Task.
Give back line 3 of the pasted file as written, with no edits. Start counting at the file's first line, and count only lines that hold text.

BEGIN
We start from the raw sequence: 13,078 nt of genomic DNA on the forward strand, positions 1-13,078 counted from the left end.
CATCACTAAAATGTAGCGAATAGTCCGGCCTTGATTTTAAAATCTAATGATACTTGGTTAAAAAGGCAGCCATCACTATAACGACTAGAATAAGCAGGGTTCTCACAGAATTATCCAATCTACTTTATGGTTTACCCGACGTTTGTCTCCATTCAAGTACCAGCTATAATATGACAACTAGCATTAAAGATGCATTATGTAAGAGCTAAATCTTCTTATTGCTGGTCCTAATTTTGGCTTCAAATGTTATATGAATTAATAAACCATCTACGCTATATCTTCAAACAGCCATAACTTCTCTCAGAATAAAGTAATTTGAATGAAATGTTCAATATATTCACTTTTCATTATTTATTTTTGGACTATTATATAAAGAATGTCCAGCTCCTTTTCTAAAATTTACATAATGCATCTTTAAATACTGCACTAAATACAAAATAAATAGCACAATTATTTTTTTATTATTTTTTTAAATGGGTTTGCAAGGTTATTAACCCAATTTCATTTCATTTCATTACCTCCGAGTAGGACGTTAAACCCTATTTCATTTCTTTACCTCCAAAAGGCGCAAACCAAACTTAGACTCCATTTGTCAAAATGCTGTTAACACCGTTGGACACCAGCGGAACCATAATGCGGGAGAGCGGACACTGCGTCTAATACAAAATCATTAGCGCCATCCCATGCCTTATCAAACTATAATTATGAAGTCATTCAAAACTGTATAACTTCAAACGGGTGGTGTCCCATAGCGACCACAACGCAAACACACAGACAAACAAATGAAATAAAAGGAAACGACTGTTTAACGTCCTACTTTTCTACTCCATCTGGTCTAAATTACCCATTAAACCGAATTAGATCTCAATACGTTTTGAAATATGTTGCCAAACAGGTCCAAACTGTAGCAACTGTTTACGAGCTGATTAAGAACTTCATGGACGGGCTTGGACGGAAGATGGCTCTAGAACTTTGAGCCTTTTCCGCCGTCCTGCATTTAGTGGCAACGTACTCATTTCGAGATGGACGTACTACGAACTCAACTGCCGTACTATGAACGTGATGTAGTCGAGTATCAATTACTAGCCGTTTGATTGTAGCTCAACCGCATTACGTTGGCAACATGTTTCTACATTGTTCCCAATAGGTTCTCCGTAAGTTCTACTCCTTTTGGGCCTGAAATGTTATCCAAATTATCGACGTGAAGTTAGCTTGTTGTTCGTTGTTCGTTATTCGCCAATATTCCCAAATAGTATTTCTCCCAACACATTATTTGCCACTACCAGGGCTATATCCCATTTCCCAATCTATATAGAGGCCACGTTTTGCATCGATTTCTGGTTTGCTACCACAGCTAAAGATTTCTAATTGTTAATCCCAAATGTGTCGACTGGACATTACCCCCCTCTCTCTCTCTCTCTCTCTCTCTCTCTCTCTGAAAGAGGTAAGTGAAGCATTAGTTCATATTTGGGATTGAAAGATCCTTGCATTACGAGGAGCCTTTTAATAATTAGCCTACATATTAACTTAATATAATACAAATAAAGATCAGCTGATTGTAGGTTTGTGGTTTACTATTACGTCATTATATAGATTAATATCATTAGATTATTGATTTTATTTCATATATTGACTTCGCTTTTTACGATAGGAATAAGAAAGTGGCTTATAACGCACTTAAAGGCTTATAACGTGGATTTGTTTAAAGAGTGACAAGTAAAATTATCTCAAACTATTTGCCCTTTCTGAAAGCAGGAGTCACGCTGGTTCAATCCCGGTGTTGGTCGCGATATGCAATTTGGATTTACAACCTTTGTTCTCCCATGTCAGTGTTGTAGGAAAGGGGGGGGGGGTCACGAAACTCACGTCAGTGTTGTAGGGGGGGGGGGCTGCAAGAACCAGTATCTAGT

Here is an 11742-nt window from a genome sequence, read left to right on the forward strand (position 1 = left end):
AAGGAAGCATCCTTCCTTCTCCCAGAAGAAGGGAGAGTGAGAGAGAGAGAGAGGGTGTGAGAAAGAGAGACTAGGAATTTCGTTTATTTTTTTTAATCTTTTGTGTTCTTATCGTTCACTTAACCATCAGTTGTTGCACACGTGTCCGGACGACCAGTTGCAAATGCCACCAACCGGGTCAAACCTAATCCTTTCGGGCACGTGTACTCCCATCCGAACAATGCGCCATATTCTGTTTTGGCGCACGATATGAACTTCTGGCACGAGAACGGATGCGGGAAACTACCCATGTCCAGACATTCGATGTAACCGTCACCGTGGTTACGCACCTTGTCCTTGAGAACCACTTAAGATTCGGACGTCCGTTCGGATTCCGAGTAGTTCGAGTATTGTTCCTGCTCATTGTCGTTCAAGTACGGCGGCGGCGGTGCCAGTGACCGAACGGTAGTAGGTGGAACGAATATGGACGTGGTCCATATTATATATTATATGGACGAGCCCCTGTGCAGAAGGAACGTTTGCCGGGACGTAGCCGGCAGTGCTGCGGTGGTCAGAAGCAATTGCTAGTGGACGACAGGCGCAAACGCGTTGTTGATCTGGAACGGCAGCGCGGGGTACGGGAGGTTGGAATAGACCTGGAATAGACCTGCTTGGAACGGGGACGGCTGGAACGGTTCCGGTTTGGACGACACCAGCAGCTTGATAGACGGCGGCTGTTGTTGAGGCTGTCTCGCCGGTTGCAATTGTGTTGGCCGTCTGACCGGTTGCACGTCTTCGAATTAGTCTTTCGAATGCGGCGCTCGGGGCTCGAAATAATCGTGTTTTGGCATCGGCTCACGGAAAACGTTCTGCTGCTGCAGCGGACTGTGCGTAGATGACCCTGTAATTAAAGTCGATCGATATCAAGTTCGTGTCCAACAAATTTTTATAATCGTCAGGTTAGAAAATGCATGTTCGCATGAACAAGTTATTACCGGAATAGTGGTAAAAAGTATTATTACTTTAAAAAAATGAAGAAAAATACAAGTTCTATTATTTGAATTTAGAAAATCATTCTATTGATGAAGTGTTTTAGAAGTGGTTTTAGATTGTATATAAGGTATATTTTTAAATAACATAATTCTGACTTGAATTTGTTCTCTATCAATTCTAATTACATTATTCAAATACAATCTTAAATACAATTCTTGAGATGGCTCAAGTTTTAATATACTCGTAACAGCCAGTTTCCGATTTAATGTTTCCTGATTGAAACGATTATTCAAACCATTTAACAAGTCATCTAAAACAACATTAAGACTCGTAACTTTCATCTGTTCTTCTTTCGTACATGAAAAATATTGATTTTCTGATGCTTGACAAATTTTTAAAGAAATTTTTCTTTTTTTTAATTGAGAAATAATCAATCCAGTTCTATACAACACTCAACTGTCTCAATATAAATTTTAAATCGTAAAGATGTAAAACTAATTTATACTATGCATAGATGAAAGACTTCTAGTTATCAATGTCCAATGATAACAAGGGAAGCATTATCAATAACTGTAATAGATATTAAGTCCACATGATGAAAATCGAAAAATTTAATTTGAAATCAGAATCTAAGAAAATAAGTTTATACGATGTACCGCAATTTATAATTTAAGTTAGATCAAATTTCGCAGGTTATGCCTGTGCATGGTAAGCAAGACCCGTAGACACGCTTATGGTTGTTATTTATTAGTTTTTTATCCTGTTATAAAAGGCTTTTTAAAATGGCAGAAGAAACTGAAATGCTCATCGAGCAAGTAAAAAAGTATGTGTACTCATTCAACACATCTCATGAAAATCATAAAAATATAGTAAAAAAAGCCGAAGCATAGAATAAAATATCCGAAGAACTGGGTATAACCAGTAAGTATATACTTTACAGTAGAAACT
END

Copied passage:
Here is an 11742-nt window from a genome sequence, read left to right on the forward strand (position 1 = left end):